Social Security benefits available for same sex couples

In 1935, Congress passed the Social Security Act to ensure that workers in the U.S. have a guaranteed source of income when they retire. Even though Social Security was never meant to serve as the only means of support during retirement, it has become an important resource for many seniors and the backbone of many estate plans.

Up until recently, however, same sex couples married under the laws of individual states were not eligible to receive important Social Security spousal benefits. Fortunately, with the U.S. Supreme Court finding the Defense of Marriage Act to be unconstitutional earlier this year, the Social Security Administration has now begun processing retirement benefit applications for same sex couples and making payments when necessary. Married same sex couples should take steps to maximize their Social Security benefits and develop a personalized estate plan, even if they do not plan to retire for several years.

Many people may not realize it, but Social Security provides important benefits to families when a worker retires or passes away. For example, one of the prime goals of Social Security is to ensure that families remain financially secure after losing a loved one. For this reason, a surviving spouse is eligible to receive benefits owed to his deceased spouse when he reaches retirement age or if he is raising his deceased spouse’s child. According to the SSA, a surviving spouse receives, on average, $1,184 each month. These sorts of spousal benefits are even available for spouses who have been divorced, provided they were married for at least 10 years.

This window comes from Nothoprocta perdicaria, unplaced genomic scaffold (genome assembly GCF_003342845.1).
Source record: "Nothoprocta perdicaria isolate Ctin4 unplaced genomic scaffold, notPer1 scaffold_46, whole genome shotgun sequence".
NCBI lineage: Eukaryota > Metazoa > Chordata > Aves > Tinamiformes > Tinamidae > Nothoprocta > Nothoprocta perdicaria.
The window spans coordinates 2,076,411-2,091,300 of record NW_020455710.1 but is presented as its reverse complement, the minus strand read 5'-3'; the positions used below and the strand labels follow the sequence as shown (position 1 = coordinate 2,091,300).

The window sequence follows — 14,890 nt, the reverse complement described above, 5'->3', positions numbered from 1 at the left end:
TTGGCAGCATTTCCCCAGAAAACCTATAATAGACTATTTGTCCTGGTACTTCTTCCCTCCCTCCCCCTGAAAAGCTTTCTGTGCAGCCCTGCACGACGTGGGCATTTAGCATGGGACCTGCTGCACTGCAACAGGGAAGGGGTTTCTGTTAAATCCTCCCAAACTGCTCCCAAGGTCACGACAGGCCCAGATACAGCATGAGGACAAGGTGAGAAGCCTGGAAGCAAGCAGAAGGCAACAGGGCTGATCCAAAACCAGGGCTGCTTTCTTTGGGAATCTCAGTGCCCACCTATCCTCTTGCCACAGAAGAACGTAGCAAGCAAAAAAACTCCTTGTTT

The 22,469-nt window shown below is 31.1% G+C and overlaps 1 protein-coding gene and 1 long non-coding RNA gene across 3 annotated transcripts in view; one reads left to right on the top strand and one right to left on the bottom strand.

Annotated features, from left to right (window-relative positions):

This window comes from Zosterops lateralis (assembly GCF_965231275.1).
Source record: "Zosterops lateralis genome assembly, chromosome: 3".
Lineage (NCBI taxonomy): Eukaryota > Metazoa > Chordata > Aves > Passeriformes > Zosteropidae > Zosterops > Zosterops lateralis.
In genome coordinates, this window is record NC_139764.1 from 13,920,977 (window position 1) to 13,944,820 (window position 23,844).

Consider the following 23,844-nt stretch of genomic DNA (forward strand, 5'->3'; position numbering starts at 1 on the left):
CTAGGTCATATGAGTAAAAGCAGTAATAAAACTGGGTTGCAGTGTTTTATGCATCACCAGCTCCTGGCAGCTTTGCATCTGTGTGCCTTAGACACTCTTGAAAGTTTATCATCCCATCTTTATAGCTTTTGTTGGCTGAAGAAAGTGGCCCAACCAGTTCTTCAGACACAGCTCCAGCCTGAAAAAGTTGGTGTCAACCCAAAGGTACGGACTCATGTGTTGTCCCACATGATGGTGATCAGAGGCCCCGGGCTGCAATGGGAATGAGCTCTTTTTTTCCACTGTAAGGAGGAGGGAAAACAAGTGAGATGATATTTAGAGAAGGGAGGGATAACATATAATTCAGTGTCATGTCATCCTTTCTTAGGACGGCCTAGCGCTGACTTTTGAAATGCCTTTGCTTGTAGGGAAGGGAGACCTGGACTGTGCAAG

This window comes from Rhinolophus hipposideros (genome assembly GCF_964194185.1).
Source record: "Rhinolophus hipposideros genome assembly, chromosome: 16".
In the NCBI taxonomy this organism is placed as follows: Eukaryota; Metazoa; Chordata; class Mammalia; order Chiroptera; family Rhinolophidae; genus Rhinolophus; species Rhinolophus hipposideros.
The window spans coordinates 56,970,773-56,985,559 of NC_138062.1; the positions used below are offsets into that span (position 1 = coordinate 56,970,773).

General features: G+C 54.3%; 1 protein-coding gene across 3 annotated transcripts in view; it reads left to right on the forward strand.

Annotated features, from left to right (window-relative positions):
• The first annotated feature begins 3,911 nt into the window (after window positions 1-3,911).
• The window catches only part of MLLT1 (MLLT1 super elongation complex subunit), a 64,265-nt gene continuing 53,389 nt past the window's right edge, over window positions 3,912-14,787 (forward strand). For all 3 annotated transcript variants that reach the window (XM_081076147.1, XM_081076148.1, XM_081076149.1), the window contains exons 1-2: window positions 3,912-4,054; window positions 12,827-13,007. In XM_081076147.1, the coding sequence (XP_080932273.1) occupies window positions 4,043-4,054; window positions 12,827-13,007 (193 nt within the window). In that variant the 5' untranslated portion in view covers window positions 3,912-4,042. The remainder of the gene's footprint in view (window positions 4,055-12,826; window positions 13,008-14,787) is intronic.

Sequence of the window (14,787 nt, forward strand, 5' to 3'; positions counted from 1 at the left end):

Although Social Security retirement benefits play a large role in many couple’s estate plans, far too few take the time to familiarize themselves with the ways in which the program can help them plan for the future. For example, in some circumstances, it may make sense for one spouse to file for retirement benefits and then to defer receipt of payment for several years. Something as simple as this could, in some cases, result in a couple having tens of thousands of extra dollars for retirement.

Social Security is, of course, a complex federal program and one that can be confusing to navigate. Couples should consider speaking to an experienced estate planning attorney, who can explain their options and help them ensure that their estate plan is designed to provide the greatest benefit for them and their loved ones. For more information, contact an attorney today.

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